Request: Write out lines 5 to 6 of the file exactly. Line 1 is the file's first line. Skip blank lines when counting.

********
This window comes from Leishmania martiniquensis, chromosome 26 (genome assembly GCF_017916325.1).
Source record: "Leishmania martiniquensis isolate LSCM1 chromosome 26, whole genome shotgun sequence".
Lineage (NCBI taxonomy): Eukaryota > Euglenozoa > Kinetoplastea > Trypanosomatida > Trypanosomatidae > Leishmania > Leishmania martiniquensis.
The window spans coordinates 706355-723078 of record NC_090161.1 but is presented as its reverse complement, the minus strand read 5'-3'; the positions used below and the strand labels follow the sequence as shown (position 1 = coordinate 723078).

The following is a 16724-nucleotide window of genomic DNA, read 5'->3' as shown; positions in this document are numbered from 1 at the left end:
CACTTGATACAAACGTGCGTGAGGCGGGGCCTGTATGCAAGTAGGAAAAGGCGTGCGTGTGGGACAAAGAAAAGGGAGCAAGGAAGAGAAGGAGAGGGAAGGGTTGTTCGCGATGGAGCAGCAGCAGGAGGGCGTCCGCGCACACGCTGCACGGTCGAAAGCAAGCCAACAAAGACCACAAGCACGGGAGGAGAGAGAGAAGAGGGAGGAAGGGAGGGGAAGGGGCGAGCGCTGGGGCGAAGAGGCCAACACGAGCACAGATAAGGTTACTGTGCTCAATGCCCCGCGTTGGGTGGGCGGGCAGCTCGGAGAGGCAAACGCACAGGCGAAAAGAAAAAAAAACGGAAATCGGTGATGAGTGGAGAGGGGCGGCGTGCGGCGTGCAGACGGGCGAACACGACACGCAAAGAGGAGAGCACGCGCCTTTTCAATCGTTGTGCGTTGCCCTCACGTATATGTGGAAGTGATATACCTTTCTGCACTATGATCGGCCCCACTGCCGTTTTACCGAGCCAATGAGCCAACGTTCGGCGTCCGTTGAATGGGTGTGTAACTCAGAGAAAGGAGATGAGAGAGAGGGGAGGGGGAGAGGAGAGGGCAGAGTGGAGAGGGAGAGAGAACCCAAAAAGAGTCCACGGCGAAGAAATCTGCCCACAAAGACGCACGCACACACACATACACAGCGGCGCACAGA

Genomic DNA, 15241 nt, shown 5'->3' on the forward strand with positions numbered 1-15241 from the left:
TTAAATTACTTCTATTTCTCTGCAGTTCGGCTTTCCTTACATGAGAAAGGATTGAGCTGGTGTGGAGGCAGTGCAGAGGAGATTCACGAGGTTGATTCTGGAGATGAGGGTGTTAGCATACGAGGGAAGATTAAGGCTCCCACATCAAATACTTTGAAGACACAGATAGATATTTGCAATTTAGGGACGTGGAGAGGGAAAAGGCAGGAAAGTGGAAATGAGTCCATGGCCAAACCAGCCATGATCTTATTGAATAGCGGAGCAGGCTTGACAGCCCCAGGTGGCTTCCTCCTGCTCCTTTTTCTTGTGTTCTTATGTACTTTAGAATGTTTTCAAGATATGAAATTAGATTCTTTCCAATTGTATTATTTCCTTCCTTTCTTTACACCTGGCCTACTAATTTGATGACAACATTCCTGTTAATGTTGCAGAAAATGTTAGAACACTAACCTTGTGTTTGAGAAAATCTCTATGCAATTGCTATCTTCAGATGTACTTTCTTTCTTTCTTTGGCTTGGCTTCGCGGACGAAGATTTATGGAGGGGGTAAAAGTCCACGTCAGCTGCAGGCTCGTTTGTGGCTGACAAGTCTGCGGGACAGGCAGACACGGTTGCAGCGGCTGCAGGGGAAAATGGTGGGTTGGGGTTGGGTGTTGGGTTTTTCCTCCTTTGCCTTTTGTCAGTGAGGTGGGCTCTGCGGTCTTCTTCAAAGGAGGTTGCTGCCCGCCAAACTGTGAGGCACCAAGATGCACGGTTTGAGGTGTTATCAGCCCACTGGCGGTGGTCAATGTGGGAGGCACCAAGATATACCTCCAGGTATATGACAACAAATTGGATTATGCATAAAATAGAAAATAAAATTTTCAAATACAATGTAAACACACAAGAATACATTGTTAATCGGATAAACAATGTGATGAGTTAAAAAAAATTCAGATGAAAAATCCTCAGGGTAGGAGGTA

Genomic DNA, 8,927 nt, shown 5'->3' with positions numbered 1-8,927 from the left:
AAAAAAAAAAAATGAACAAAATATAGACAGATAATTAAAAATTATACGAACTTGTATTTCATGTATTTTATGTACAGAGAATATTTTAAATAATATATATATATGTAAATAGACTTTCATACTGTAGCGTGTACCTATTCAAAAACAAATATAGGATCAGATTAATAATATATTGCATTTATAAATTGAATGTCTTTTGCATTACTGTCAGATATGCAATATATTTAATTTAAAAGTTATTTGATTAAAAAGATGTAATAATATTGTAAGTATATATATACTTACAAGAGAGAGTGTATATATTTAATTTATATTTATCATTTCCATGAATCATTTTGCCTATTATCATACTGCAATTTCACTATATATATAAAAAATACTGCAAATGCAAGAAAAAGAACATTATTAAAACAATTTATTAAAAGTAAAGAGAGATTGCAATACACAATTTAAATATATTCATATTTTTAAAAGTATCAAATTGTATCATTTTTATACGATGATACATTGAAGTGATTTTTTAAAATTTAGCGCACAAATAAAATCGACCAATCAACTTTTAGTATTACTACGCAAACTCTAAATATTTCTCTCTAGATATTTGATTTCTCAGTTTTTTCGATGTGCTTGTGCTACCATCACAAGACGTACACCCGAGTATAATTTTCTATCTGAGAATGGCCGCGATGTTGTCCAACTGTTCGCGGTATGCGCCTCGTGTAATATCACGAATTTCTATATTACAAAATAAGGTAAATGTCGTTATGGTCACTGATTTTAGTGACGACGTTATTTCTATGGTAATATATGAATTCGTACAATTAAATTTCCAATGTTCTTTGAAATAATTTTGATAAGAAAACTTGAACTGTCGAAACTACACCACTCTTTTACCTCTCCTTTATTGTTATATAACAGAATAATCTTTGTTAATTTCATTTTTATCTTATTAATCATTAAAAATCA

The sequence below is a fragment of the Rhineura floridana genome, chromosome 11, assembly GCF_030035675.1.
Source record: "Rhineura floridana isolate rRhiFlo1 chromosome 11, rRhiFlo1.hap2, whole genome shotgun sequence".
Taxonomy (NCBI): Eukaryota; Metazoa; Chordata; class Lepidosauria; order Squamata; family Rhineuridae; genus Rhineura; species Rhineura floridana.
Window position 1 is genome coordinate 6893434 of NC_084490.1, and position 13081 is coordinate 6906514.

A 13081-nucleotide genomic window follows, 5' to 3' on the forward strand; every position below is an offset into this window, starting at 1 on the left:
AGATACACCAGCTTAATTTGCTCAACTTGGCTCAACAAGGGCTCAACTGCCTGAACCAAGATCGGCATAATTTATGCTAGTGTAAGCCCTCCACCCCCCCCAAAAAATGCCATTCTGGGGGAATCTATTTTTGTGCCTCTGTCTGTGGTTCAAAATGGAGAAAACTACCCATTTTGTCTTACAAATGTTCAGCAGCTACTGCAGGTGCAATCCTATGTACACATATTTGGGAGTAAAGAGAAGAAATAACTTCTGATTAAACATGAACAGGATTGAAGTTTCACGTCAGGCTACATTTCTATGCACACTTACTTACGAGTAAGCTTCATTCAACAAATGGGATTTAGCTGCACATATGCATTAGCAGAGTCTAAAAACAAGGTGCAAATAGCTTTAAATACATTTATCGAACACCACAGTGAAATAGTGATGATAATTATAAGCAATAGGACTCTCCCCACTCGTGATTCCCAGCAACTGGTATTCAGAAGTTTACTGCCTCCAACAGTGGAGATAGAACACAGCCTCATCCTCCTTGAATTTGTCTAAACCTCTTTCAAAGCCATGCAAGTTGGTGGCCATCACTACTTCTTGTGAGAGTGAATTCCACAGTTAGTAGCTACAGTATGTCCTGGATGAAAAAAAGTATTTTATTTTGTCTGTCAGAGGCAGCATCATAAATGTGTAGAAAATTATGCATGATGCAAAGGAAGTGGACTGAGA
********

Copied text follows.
The following is a 16724-nucleotide window of genomic DNA, read 5'->3' as shown; positions in this document are numbered from 1 at the left end:
CACTTGATACAAACGTGCGTGAGGCGGGGCCTGTATGCAAGTAGGAAAAGGCGTGCGTGTGGGACAAAGAAAAGGGAGCAAGGAAGAGAAGGAGAGGGAAGGGTTGTTCGCGATGGAGCAGCAGCAGGAGGGCGTCCGCGCACACGCTGCACGGTCGAAAGCAAGCCAACAAAGACCACAAGCACGGGAGGAGAGAGAGAAGAGGGAGGAAGGGAGGGGAAGGGGCGAGCGCTGGGGCGAAGAGGCCAACACGAGCACAGATAAGGTTACTGTGCTCAATGCCCCGCGTTGGGTGGGCGGGCAGCTCGGAGAGGCAAACGCACAGGCGAAAAGAAAAAAAAACGGAAATCGGTGATGAGTGGAGAGGGGCGGCGTGCGGCGTGCAGACGGGCGAACACGACACGCAAAGAGGAGAGCACGCGCCTTTTCAATCGTTGTGCGTTGCCCTCACGTATATGTGGAAGTGATATACCTTTCTGCACTATGATCGGCCCCACTGCCGTTTTACCGAGCCAATGAGCCAACGTTCGGCGTCCGTTGAATGGGTGTGTAACTCAGAGAAAGGAGATGAGAGAGAGGGGAGGGGGAGAGGAGAGGGCAGAGTGGAGAGGGAGAGAGAACCCAAAAAGAGTCCACGGCGAAGAAATCTGCCCACAAAGACGCACGCACACACACATACACAGCGGCGCACAGA